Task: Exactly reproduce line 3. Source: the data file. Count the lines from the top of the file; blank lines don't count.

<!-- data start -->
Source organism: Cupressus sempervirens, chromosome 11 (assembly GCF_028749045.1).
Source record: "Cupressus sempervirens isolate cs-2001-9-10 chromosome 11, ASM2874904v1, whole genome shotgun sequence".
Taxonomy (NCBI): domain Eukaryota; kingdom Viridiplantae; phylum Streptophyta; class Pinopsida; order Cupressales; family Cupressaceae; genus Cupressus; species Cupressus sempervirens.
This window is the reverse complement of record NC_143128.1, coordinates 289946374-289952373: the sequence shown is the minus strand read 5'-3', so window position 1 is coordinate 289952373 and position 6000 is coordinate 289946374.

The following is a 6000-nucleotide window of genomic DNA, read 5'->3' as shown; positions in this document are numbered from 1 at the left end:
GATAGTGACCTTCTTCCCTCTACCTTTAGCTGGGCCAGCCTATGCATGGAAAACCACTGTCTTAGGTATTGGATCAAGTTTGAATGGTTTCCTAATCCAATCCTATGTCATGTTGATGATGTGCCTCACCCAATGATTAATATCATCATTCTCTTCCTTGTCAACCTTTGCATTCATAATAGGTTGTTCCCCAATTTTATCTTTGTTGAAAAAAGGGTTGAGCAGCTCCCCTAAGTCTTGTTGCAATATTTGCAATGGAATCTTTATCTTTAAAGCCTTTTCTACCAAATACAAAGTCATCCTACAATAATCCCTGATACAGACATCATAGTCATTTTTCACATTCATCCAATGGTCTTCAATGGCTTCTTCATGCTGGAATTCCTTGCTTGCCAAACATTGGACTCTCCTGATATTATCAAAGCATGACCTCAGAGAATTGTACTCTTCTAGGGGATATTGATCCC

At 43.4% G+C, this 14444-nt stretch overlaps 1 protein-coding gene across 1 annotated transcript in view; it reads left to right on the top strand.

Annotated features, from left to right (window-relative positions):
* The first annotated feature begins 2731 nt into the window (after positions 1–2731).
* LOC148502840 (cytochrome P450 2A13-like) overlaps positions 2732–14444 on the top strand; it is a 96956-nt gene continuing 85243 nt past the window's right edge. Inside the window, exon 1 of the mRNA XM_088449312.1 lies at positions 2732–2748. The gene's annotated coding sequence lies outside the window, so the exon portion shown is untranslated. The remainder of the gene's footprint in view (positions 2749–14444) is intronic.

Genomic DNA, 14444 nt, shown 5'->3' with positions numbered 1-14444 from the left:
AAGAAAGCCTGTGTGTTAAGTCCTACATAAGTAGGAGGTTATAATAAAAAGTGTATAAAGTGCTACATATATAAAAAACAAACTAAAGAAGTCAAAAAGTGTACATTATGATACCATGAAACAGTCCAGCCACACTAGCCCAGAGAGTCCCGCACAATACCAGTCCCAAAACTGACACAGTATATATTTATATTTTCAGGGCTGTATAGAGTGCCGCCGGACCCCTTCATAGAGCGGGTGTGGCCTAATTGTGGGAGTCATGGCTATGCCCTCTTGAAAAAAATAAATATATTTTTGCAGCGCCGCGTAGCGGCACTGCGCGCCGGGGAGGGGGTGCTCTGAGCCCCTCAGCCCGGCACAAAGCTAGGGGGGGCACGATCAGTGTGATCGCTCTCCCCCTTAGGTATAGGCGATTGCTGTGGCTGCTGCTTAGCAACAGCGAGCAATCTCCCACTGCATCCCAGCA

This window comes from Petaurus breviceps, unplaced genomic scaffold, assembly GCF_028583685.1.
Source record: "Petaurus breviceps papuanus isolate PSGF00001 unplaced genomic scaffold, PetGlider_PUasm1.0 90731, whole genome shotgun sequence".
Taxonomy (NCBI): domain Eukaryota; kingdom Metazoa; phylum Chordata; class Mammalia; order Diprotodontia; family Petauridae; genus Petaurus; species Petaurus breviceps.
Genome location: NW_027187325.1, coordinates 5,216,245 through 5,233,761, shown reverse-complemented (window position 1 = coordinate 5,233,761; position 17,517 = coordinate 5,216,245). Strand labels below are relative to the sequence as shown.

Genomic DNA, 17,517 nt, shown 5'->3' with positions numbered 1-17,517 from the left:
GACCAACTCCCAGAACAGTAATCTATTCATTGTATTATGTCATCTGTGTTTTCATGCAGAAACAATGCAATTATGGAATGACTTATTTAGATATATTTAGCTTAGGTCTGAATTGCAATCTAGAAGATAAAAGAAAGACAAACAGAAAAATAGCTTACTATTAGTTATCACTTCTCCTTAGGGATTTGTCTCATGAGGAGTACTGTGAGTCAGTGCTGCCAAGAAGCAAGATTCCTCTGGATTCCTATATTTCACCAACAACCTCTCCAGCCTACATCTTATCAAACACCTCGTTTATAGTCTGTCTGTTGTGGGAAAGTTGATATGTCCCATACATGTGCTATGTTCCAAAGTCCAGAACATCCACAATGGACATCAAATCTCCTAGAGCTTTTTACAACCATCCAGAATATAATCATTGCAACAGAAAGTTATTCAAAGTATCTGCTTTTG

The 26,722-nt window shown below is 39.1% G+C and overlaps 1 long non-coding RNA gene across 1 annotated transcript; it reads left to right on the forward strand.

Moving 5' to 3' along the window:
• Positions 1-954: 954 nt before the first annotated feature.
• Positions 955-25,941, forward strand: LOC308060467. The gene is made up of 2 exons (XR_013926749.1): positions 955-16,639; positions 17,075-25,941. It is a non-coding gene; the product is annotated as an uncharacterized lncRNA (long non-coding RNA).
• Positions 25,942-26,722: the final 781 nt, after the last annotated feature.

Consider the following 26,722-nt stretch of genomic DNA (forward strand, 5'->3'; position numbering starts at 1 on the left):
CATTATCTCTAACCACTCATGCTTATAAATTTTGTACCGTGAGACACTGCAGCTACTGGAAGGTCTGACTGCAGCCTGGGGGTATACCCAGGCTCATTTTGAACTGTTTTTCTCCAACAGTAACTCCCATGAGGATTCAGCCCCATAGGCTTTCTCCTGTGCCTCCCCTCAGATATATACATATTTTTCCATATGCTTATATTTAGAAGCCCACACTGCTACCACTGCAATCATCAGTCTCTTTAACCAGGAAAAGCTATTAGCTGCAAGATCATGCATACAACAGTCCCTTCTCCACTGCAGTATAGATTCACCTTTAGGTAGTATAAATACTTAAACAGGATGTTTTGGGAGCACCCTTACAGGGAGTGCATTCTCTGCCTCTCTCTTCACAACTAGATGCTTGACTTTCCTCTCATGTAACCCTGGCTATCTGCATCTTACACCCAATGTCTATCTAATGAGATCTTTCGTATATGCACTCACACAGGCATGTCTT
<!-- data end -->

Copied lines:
Taxonomy (NCBI): domain Eukaryota; kingdom Viridiplantae; phylum Streptophyta; class Pinopsida; order Cupressales; family Cupressaceae; genus Cupressus; species Cupressus sempervirens.